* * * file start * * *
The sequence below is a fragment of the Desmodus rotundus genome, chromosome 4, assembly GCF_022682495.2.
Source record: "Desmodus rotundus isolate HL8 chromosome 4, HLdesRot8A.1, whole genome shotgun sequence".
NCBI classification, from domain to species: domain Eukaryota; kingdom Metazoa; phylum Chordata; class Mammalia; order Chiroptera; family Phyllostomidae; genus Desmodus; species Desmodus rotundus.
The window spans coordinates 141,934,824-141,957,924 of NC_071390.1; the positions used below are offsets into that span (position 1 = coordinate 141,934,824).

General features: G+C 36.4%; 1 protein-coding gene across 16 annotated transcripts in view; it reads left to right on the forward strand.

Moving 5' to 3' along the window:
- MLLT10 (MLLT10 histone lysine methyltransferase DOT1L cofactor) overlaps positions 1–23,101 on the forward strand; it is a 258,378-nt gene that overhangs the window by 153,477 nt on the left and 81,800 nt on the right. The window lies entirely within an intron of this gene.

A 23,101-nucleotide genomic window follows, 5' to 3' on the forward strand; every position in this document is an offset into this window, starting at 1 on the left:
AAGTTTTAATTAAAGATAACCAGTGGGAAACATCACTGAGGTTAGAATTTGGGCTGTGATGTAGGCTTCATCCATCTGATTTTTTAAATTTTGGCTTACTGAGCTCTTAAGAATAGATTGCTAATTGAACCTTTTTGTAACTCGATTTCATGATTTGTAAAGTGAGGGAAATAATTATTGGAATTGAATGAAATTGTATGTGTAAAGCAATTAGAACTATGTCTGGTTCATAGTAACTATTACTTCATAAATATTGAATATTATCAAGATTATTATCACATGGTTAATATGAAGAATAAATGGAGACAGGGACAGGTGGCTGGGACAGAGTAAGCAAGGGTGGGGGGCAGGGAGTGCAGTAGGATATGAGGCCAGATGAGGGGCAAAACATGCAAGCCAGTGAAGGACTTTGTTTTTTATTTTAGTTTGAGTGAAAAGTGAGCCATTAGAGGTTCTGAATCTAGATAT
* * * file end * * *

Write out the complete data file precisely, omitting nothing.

The sequence below is a fragment of the Desmodus rotundus genome, chromosome 4, assembly GCF_022682495.2.
Source record: "Desmodus rotundus isolate HL8 chromosome 4, HLdesRot8A.1, whole genome shotgun sequence".
NCBI classification, from domain to species: domain Eukaryota; kingdom Metazoa; phylum Chordata; class Mammalia; order Chiroptera; family Phyllostomidae; genus Desmodus; species Desmodus rotundus.
The window spans coordinates 141,934,824-141,957,924 of NC_071390.1; the positions used below are offsets into that span (position 1 = coordinate 141,934,824).

General features: G+C 36.4%; 1 protein-coding gene across 16 annotated transcripts in view; it reads left to right on the forward strand.

Moving 5' to 3' along the window:
- MLLT10 (MLLT10 histone lysine methyltransferase DOT1L cofactor) overlaps positions 1–23,101 on the forward strand; it is a 258,378-nt gene that overhangs the window by 153,477 nt on the left and 81,800 nt on the right. The window lies entirely within an intron of this gene.

A 23,101-nucleotide genomic window follows, 5' to 3' on the forward strand; every position in this document is an offset into this window, starting at 1 on the left:
AAGTTTTAATTAAAGATAACCAGTGGGAAACATCACTGAGGTTAGAATTTGGGCTGTGATGTAGGCTTCATCCATCTGATTTTTTAAATTTTGGCTTACTGAGCTCTTAAGAATAGATTGCTAATTGAACCTTTTTGTAACTCGATTTCATGATTTGTAAAGTGAGGGAAATAATTATTGGAATTGAATGAAATTGTATGTGTAAAGCAATTAGAACTATGTCTGGTTCATAGTAACTATTACTTCATAAATATTGAATATTATCAAGATTATTATCACATGGTTAATATGAAGAATAAATGGAGACAGGGACAGGTGGCTGGGACAGAGTAAGCAAGGGTGGGGGGCAGGGAGTGCAGTAGGATATGAGGCCAGATGAGGGGCAAAACATGCAAGCCAGTGAAGGACTTTGTTTTTTATTTTAGTTTGAGTGAAAAGTGAGCCATTAGAGGTTCTGAATCTAGATAT